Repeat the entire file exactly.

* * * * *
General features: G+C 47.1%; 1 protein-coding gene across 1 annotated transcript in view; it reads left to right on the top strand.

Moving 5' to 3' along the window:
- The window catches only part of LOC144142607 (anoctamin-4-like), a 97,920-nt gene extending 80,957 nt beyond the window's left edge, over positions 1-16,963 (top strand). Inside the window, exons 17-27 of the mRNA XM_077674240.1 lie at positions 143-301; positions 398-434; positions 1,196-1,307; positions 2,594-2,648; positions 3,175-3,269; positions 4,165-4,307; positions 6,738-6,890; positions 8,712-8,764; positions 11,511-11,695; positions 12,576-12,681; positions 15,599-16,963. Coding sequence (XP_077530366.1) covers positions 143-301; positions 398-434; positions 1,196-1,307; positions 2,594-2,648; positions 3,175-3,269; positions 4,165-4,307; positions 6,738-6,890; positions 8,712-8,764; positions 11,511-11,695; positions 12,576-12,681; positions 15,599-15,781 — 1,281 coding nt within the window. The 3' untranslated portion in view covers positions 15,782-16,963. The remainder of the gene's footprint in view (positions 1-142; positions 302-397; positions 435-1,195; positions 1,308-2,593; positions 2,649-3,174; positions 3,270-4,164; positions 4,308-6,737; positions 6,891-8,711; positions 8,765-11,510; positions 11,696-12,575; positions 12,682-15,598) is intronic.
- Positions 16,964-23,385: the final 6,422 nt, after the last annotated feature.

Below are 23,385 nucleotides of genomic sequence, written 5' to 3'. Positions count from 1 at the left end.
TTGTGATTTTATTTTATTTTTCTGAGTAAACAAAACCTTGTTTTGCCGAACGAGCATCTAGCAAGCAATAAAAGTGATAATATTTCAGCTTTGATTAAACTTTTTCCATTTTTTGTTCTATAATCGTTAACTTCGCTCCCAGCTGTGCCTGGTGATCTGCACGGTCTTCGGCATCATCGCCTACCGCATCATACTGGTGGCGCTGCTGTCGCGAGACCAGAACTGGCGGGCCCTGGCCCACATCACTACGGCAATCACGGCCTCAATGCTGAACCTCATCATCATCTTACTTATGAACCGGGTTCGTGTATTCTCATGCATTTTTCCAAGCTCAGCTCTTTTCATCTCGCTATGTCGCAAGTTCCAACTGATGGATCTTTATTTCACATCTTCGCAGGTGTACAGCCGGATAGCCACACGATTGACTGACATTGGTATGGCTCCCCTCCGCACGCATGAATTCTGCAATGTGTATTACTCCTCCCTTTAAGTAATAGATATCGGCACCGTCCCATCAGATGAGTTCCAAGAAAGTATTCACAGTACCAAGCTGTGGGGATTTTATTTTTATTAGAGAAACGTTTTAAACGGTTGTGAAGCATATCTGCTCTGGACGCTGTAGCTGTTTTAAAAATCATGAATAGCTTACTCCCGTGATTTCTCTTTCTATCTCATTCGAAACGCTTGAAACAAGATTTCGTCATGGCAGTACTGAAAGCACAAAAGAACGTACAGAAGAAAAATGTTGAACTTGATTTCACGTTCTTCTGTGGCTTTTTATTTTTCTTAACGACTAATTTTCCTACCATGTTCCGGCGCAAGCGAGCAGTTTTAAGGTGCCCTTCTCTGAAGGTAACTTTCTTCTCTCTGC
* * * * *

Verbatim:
General features: G+C 47.1%; 1 protein-coding gene across 1 annotated transcript in view; it reads left to right on the top strand.

Moving 5' to 3' along the window:
- The window catches only part of LOC144142607 (anoctamin-4-like), a 97,920-nt gene extending 80,957 nt beyond the window's left edge, over positions 1-16,963 (top strand). Inside the window, exons 17-27 of the mRNA XM_077674240.1 lie at positions 143-301; positions 398-434; positions 1,196-1,307; positions 2,594-2,648; positions 3,175-3,269; positions 4,165-4,307; positions 6,738-6,890; positions 8,712-8,764; positions 11,511-11,695; positions 12,576-12,681; positions 15,599-16,963. Coding sequence (XP_077530366.1) covers positions 143-301; positions 398-434; positions 1,196-1,307; positions 2,594-2,648; positions 3,175-3,269; positions 4,165-4,307; positions 6,738-6,890; positions 8,712-8,764; positions 11,511-11,695; positions 12,576-12,681; positions 15,599-15,781 — 1,281 coding nt within the window. The 3' untranslated portion in view covers positions 15,782-16,963. The remainder of the gene's footprint in view (positions 1-142; positions 302-397; positions 435-1,195; positions 1,308-2,593; positions 2,649-3,174; positions 3,270-4,164; positions 4,308-6,737; positions 6,891-8,711; positions 8,765-11,510; positions 11,696-12,575; positions 12,682-15,598) is intronic.
- Positions 16,964-23,385: the final 6,422 nt, after the last annotated feature.

Below are 23,385 nucleotides of genomic sequence, written 5' to 3'. Positions count from 1 at the left end.
TTGTGATTTTATTTTATTTTTCTGAGTAAACAAAACCTTGTTTTGCCGAACGAGCATCTAGCAAGCAATAAAAGTGATAATATTTCAGCTTTGATTAAACTTTTTCCATTTTTTGTTCTATAATCGTTAACTTCGCTCCCAGCTGTGCCTGGTGATCTGCACGGTCTTCGGCATCATCGCCTACCGCATCATACTGGTGGCGCTGCTGTCGCGAGACCAGAACTGGCGGGCCCTGGCCCACATCACTACGGCAATCACGGCCTCAATGCTGAACCTCATCATCATCTTACTTATGAACCGGGTTCGTGTATTCTCATGCATTTTTCCAAGCTCAGCTCTTTTCATCTCGCTATGTCGCAAGTTCCAACTGATGGATCTTTATTTCACATCTTCGCAGGTGTACAGCCGGATAGCCACACGATTGACTGACATTGGTATGGCTCCCCTCCGCACGCATGAATTCTGCAATGTGTATTACTCCTCCCTTTAAGTAATAGATATCGGCACCGTCCCATCAGATGAGTTCCAAGAAAGTATTCACAGTACCAAGCTGTGGGGATTTTATTTTTATTAGAGAAACGTTTTAAACGGTTGTGAAGCATATCTGCTCTGGACGCTGTAGCTGTTTTAAAAATCATGAATAGCTTACTCCCGTGATTTCTCTTTCTATCTCATTCGAAACGCTTGAAACAAGATTTCGTCATGGCAGTACTGAAAGCACAAAAGAACGTACAGAAGAAAAATGTTGAACTTGATTTCACGTTCTTCTGTGGCTTTTTATTTTTCTTAACGACTAATTTTCCTACCATGTTCCGGCGCAAGCGAGCAGTTTTAAGGTGCCCTTCTCTGAAGGTAACTTTCTTCTCTCTGC